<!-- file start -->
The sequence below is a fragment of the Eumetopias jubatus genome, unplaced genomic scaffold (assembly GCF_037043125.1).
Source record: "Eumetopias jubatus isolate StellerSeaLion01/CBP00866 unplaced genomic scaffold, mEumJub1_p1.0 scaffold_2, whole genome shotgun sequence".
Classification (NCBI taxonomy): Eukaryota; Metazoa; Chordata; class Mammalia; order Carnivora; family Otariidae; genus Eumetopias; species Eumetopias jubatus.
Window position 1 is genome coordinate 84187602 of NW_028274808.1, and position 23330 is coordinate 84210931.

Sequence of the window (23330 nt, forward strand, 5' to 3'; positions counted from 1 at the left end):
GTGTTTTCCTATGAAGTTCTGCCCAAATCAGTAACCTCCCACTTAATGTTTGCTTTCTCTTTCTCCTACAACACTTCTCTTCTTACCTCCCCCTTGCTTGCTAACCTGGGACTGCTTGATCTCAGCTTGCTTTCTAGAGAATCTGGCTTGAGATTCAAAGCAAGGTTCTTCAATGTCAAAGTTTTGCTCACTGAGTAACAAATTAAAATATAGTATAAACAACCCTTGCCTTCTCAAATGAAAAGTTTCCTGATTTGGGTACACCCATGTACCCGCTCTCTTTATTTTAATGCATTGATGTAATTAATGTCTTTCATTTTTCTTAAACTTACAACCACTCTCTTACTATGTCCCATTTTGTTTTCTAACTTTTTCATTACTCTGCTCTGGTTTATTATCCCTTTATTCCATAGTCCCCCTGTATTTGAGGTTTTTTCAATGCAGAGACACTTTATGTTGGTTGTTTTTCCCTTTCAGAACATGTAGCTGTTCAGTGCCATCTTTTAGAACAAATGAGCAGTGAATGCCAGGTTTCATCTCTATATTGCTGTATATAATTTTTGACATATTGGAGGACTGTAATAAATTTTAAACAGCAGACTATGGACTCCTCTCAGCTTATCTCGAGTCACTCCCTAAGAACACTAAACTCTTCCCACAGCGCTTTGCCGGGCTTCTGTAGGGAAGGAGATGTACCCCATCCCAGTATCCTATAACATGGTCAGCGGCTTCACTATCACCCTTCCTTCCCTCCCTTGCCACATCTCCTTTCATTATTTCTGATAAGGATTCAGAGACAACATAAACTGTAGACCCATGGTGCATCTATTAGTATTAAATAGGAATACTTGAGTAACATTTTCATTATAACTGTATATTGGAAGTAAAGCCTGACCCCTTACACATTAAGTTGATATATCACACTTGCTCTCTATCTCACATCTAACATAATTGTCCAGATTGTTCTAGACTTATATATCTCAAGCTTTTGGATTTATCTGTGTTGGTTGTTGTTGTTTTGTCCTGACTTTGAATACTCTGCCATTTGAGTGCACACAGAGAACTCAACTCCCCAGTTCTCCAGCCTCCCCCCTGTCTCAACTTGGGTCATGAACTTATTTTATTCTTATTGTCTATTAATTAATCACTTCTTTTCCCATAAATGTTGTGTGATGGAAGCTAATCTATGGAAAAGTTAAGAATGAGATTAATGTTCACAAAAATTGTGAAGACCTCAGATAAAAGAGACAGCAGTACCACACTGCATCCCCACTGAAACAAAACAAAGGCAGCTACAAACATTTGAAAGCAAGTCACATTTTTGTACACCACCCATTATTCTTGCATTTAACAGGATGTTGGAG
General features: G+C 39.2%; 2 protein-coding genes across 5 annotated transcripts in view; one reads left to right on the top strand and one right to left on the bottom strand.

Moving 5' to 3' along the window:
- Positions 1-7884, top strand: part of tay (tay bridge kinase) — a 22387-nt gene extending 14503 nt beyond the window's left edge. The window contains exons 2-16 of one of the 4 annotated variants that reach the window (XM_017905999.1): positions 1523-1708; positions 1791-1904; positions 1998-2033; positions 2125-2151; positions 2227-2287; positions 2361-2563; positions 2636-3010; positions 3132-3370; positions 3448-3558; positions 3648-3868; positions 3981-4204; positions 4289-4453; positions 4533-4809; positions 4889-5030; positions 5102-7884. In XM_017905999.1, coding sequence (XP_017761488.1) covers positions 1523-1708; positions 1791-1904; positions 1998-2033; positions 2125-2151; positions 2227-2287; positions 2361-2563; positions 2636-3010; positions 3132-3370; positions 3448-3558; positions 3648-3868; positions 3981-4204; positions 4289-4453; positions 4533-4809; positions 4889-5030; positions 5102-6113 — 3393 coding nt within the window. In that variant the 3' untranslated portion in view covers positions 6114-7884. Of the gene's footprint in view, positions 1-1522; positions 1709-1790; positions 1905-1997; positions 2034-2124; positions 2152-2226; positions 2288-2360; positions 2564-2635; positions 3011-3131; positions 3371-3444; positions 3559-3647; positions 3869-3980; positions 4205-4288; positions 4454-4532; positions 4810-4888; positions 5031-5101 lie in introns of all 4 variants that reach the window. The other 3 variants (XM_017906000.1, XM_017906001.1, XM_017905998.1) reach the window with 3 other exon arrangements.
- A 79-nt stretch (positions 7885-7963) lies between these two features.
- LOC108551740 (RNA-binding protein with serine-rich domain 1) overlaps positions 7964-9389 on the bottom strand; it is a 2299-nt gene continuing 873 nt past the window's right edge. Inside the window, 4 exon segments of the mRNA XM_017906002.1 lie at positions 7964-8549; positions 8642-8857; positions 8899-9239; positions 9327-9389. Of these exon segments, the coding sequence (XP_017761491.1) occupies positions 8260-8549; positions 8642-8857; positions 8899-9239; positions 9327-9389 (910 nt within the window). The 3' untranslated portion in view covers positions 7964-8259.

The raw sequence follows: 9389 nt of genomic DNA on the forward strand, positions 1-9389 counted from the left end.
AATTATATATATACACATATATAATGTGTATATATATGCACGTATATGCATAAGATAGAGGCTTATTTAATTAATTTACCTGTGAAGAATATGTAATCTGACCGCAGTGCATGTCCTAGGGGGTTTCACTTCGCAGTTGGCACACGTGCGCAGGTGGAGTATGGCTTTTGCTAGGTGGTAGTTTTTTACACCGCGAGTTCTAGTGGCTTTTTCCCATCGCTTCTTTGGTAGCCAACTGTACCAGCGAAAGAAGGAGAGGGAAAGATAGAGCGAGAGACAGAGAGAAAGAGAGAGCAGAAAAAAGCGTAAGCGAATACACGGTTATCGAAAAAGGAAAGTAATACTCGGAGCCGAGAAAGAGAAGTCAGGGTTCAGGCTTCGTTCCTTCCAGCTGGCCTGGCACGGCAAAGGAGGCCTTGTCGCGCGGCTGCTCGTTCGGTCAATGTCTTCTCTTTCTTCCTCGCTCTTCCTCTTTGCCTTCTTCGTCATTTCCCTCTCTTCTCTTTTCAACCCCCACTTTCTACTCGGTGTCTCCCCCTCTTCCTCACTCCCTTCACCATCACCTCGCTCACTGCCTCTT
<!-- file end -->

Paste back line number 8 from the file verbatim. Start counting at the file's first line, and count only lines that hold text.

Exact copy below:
Moving 5' to 3' along the window: